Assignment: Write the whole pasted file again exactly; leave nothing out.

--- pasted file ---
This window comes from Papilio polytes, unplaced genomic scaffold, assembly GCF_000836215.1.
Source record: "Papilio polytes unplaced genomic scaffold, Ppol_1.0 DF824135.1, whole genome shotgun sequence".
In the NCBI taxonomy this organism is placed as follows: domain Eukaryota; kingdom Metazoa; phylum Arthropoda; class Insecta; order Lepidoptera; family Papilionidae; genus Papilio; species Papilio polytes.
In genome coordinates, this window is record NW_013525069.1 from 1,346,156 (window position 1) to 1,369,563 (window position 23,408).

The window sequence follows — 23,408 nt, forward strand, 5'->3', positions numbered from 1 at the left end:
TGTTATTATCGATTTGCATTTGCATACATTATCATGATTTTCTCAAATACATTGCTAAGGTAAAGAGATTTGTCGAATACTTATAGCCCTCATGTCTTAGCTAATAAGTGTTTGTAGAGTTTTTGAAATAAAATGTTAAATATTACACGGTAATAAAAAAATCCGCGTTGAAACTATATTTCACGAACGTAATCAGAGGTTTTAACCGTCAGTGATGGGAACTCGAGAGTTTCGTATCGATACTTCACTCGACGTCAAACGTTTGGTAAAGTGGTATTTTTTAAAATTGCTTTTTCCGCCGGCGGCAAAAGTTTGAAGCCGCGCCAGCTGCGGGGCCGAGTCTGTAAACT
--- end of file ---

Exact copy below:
This window comes from Papilio polytes, unplaced genomic scaffold, assembly GCF_000836215.1.
Source record: "Papilio polytes unplaced genomic scaffold, Ppol_1.0 DF824135.1, whole genome shotgun sequence".
In the NCBI taxonomy this organism is placed as follows: domain Eukaryota; kingdom Metazoa; phylum Arthropoda; class Insecta; order Lepidoptera; family Papilionidae; genus Papilio; species Papilio polytes.
In genome coordinates, this window is record NW_013525069.1 from 1,346,156 (window position 1) to 1,369,563 (window position 23,408).

The window sequence follows — 23,408 nt, forward strand, 5'->3', positions numbered from 1 at the left end:
TGTTATTATCGATTTGCATTTGCATACATTATCATGATTTTCTCAAATACATTGCTAAGGTAAAGAGATTTGTCGAATACTTATAGCCCTCATGTCTTAGCTAATAAGTGTTTGTAGAGTTTTTGAAATAAAATGTTAAATATTACACGGTAATAAAAAAATCCGCGTTGAAACTATATTTCACGAACGTAATCAGAGGTTTTAACCGTCAGTGATGGGAACTCGAGAGTTTCGTATCGATACTTCACTCGACGTCAAACGTTTGGTAAAGTGGTATTTTTTAAAATTGCTTTTTCCGCCGGCGGCAAAAGTTTGAAGCCGCGCCAGCTGCGGGGCCGAGTCTGTAAACT